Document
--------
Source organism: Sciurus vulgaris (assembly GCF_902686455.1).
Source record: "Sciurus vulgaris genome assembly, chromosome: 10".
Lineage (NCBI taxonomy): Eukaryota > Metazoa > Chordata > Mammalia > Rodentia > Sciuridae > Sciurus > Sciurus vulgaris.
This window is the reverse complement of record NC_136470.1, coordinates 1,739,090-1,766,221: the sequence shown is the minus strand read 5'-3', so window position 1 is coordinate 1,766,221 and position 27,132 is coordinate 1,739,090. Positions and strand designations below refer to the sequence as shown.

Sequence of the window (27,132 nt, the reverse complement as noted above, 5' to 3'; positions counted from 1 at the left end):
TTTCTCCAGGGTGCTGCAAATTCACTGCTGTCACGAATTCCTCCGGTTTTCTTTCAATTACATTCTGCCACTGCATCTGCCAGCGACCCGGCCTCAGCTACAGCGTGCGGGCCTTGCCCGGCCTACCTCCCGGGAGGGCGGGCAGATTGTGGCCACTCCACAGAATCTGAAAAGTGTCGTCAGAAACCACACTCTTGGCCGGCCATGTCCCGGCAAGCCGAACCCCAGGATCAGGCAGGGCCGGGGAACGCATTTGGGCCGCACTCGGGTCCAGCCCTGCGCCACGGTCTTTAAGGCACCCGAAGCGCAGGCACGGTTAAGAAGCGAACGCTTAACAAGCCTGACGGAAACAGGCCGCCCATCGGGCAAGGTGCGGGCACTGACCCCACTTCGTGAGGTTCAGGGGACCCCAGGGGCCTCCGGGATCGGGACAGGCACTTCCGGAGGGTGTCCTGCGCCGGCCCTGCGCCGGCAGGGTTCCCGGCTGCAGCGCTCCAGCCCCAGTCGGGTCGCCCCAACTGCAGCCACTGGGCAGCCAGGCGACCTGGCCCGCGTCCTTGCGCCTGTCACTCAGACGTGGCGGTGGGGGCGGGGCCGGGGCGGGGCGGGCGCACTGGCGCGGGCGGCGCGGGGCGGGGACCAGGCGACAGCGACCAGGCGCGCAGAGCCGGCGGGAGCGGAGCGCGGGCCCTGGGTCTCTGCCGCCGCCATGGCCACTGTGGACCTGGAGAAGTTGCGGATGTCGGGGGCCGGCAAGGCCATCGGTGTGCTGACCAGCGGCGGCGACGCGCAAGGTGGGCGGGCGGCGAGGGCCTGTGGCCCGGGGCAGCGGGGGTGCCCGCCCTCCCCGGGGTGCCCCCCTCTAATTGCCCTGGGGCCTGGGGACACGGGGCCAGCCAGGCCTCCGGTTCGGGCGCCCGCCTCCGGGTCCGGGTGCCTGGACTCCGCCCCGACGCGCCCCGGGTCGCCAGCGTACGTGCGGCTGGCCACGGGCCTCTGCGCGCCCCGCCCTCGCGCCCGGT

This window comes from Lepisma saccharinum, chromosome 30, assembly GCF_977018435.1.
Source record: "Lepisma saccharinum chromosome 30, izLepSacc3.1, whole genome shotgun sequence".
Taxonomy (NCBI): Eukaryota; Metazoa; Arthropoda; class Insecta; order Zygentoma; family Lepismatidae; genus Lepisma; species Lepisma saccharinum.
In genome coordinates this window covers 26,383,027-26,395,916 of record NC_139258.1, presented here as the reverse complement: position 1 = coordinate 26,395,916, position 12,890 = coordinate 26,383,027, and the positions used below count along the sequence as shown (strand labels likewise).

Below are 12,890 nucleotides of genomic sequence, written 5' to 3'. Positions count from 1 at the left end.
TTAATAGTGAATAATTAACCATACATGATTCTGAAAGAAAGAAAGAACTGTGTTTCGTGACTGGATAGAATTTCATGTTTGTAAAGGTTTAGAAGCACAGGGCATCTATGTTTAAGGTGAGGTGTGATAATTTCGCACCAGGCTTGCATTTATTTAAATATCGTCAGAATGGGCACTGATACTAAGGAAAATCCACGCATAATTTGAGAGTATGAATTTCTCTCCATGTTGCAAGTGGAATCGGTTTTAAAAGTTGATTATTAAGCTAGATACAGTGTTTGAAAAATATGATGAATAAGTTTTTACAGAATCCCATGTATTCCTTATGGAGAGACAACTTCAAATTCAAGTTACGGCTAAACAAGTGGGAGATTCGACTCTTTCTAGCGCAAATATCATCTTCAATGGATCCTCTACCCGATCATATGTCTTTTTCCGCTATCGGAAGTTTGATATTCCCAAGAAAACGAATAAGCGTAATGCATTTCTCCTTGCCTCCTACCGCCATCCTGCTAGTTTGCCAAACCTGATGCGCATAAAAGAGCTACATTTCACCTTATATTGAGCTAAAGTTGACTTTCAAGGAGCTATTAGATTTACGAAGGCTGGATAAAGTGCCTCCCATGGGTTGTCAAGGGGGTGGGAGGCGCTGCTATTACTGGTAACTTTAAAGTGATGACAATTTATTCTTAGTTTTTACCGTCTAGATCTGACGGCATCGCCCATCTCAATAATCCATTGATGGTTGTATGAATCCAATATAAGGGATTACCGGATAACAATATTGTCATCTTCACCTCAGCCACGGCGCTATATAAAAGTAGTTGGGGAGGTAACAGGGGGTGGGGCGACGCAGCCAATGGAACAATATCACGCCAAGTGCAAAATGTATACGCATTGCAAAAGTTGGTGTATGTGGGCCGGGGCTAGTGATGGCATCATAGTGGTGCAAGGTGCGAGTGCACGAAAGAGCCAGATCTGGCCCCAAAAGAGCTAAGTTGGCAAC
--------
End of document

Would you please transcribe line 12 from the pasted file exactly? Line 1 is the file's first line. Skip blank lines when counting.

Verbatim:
TTAATAGTGAATAATTAACCATACATGATTCTGAAAGAAAGAAAGAACTGTGTTTCGTGACTGGATAGAATTTCATGTTTGTAAAGGTTTAGAAGCACAGGGCATCTATGTTTAAGGTGAGGTGTGATAATTTCGCACCAGGCTTGCATTTATTTAAATATCGTCAGAATGGGCACTGATACTAAGGAAAATCCACGCATAATTTGAGAGTATGAATTTCTCTCCATGTTGCAAGTGGAATCGGTTTTAAAAGTTGATTATTAAGCTAGATACAGTGTTTGAAAAATATGATGAATAAGTTTTTACAGAATCCCATGTATTCCTTATGGAGAGACAACTTCAAATTCAAGTTACGGCTAAACAAGTGGGAGATTCGACTCTTTCTAGCGCAAATATCATCTTCAATGGATCCTCTACCCGATCATATGTCTTTTTCCGCTATCGGAAGTTTGATATTCCCAAGAAAACGAATAAGCGTAATGCATTTCTCCTTGCCTCCTACCGCCATCCTGCTAGTTTGCCAAACCTGATGCGCATAAAAGAGCTACATTTCACCTTATATTGAGCTAAAGTTGACTTTCAAGGAGCTATTAGATTTACGAAGGCTGGATAAAGTGCCTCCCATGGGTTGTCAAGGGGGTGGGAGGCGCTGCTATTACTGGTAACTTTAAAGTGATGACAATTTATTCTTAGTTTTTACCGTCTAGATCTGACGGCATCGCCCATCTCAATAATCCATTGATGGTTGTATGAATCCAATATAAGGGATTACCGGATAACAATATTGTCATCTTCACCTCAGCCACGGCGCTATATAAAAGTAGTTGGGGAGGTAACAGGGGGTGGGGCGACGCAGCCAATGGAACAATATCACGCCAAGTGCAAAATGTATACGCATTGCAAAAGTTGGTGTATGTGGGCCGGGGCTAGTGATGGCATCATAGTGGTGCAAGGTGCGAGTGCACGAAAGAGCCAGATCTGGCCCCAAAAGAGCTAAGTTGGCAAC